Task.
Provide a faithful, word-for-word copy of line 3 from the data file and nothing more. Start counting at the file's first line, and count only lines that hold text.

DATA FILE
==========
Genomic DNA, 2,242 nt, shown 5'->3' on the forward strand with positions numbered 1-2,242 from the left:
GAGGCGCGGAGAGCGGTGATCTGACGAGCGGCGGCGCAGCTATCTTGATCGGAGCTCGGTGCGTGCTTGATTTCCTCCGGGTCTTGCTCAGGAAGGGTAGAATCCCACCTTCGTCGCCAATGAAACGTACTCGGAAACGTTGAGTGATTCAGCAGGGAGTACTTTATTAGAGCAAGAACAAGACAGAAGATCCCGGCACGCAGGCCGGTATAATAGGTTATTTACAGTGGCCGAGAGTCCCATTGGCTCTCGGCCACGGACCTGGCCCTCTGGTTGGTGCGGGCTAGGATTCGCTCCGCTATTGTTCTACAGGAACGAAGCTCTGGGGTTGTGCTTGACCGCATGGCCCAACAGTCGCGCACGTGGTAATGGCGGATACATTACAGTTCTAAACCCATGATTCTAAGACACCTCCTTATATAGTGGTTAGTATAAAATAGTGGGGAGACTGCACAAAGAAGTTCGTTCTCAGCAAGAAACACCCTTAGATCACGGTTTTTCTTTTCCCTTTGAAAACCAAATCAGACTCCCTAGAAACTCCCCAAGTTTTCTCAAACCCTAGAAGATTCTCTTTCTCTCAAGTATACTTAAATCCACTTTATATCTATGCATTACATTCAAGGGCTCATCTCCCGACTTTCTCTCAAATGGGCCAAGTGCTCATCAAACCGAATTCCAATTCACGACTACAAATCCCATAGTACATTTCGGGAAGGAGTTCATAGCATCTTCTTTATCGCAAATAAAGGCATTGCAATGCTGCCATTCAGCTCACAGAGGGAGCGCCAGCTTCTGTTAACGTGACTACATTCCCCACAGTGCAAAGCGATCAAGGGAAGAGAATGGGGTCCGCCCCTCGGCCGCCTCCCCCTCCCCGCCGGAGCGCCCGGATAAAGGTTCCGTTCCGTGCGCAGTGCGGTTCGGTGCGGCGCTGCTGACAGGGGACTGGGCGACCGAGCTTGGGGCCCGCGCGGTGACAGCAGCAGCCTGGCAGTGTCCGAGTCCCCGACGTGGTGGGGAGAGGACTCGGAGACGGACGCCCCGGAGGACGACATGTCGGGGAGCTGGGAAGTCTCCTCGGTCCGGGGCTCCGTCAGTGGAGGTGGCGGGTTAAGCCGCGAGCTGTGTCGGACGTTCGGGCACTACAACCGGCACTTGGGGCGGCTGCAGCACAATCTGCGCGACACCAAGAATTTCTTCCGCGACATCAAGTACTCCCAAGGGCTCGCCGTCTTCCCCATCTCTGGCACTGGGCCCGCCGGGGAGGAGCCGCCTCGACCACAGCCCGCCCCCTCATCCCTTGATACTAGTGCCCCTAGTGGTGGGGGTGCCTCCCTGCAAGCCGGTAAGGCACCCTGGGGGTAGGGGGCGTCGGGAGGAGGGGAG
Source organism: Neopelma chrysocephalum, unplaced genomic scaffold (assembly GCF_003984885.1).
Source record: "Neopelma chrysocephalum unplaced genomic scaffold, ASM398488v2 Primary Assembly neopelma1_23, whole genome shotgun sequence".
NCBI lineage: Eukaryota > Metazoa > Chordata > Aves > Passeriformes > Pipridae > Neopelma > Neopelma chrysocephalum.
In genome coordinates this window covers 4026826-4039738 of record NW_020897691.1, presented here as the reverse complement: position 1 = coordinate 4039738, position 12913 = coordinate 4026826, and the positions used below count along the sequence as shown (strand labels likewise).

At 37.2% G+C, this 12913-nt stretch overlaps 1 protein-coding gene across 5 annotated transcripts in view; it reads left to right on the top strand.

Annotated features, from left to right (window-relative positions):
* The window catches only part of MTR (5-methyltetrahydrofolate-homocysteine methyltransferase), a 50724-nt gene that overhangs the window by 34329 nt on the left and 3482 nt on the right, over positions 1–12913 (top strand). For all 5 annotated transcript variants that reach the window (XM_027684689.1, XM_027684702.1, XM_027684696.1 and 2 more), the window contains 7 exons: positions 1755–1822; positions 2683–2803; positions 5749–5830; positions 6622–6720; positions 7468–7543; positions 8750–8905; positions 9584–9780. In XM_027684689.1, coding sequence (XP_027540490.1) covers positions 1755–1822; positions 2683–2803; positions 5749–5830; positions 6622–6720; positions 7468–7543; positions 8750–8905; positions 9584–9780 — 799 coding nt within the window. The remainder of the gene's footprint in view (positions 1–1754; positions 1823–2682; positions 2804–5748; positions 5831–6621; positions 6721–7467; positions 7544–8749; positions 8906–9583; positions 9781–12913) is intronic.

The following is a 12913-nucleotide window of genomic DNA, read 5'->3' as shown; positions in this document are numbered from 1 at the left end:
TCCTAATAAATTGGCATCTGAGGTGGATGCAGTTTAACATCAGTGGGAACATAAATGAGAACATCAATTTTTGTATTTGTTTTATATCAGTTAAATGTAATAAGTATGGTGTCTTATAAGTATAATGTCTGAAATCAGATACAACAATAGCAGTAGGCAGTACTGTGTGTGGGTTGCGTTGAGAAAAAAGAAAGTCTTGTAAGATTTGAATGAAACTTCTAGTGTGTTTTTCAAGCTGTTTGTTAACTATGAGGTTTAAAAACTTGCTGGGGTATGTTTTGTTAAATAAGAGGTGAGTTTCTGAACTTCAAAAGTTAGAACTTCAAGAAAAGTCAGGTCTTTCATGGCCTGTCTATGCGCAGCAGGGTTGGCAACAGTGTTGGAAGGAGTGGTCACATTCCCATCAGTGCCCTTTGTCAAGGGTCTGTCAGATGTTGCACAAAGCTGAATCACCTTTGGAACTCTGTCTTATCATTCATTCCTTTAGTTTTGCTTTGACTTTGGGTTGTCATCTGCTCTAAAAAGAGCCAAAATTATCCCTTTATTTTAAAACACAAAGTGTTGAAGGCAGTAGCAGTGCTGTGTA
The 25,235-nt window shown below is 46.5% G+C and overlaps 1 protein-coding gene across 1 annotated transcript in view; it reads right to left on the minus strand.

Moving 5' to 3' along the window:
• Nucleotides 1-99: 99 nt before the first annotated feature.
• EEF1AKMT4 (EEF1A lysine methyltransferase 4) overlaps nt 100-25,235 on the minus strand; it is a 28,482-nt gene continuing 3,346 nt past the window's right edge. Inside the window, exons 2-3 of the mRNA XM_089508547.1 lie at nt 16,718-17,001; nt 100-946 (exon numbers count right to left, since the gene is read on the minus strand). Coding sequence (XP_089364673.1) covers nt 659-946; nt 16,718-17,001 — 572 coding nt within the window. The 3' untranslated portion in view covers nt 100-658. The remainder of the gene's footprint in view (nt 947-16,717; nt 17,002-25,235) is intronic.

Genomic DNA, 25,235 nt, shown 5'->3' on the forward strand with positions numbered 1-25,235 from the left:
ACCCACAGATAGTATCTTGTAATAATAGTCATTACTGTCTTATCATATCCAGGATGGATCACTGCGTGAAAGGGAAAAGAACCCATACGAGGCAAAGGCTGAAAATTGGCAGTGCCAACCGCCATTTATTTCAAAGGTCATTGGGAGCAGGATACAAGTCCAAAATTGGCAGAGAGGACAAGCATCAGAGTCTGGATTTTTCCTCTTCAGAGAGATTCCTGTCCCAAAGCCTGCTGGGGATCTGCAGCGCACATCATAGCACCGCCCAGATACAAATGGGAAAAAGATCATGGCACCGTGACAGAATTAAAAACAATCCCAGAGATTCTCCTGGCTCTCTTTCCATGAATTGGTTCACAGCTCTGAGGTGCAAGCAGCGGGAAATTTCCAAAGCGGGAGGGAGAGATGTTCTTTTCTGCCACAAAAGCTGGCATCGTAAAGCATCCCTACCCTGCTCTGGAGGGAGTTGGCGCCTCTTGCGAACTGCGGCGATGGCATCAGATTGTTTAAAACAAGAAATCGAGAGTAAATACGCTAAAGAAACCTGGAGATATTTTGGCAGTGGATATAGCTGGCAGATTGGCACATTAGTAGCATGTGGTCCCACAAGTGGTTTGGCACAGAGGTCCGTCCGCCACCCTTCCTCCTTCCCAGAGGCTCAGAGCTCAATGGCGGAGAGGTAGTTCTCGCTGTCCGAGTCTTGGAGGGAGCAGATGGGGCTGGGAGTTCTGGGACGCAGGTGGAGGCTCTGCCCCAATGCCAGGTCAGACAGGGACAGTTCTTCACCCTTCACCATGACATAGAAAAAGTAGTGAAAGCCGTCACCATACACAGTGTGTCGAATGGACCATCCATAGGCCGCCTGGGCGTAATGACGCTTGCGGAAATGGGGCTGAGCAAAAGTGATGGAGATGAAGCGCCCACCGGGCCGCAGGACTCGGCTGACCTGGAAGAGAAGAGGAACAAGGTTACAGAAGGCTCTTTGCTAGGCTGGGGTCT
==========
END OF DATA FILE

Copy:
Source organism: Neopelma chrysocephalum, unplaced genomic scaffold (assembly GCF_003984885.1).